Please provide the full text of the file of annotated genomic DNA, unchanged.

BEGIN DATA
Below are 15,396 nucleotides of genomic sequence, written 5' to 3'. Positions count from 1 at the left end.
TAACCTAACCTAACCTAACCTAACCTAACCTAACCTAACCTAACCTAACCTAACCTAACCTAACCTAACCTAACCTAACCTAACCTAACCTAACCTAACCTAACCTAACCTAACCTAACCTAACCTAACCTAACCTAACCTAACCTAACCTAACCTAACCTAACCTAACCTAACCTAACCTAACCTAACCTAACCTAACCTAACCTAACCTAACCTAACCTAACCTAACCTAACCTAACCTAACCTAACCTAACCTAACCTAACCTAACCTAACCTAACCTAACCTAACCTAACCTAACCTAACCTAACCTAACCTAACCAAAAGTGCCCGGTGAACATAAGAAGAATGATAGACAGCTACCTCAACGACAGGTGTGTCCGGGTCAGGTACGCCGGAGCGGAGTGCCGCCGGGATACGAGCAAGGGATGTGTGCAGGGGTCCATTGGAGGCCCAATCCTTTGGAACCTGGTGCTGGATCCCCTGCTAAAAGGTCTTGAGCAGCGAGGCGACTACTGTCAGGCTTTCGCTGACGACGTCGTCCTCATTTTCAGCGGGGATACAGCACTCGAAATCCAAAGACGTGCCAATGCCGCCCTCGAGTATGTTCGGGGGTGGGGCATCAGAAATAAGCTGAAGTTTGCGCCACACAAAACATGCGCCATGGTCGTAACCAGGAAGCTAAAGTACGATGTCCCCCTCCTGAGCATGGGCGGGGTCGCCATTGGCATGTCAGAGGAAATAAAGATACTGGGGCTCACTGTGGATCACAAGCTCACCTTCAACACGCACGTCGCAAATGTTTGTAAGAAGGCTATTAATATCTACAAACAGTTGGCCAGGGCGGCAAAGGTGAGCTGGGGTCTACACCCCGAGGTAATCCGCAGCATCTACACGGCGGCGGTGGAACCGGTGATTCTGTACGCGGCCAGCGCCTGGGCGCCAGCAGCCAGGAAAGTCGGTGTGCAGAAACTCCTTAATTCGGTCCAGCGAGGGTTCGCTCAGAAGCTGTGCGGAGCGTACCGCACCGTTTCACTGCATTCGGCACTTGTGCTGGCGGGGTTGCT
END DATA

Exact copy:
Below are 15,396 nucleotides of genomic sequence, written 5' to 3'. Positions count from 1 at the left end.
TAACCTAACCTAACCTAACCTAACCTAACCTAACCTAACCTAACCTAACCTAACCTAACCTAACCTAACCTAACCTAACCTAACCTAACCTAACCTAACCTAACCTAACCTAACCTAACCTAACCTAACCTAACCTAACCTAACCTAACCTAACCTAACCTAACCTAACCTAACCTAACCTAACCTAACCTAACCTAACCTAACCTAACCTAACCTAACCTAACCTAACCTAACCTAACCTAACCTAACCTAACCTAACCTAACCTAACCTAACCTAACCTAACCTAACCTAACCTAACCTAACCTAACCTAACCTAACCAAAAGTGCCCGGTGAACATAAGAAGAATGATAGACAGCTACCTCAACGACAGGTGTGTCCGGGTCAGGTACGCCGGAGCGGAGTGCCGCCGGGATACGAGCAAGGGATGTGTGCAGGGGTCCATTGGAGGCCCAATCCTTTGGAACCTGGTGCTGGATCCCCTGCTAAAAGGTCTTGAGCAGCGAGGCGACTACTGTCAGGCTTTCGCTGACGACGTCGTCCTCATTTTCAGCGGGGATACAGCACTCGAAATCCAAAGACGTGCCAATGCCGCCCTCGAGTATGTTCGGGGGTGGGGCATCAGAAATAAGCTGAAGTTTGCGCCACACAAAACATGCGCCATGGTCGTAACCAGGAAGCTAAAGTACGATGTCCCCCTCCTGAGCATGGGCGGGGTCGCCATTGGCATGTCAGAGGAAATAAAGATACTGGGGCTCACTGTGGATCACAAGCTCACCTTCAACACGCACGTCGCAAATGTTTGTAAGAAGGCTATTAATATCTACAAACAGTTGGCCAGGGCGGCAAAGGTGAGCTGGGGTCTACACCCCGAGGTAATCCGCAGCATCTACACGGCGGCGGTGGAACCGGTGATTCTGTACGCGGCCAGCGCCTGGGCGCCAGCAGCCAGGAAAGTCGGTGTGCAGAAACTCCTTAATTCGGTCCAGCGAGGGTTCGCTCAGAAGCTGTGCGGAGCGTACCGCACCGTTTCACTGCATTCGGCACTTGTGCTGGCGGGGTTGCT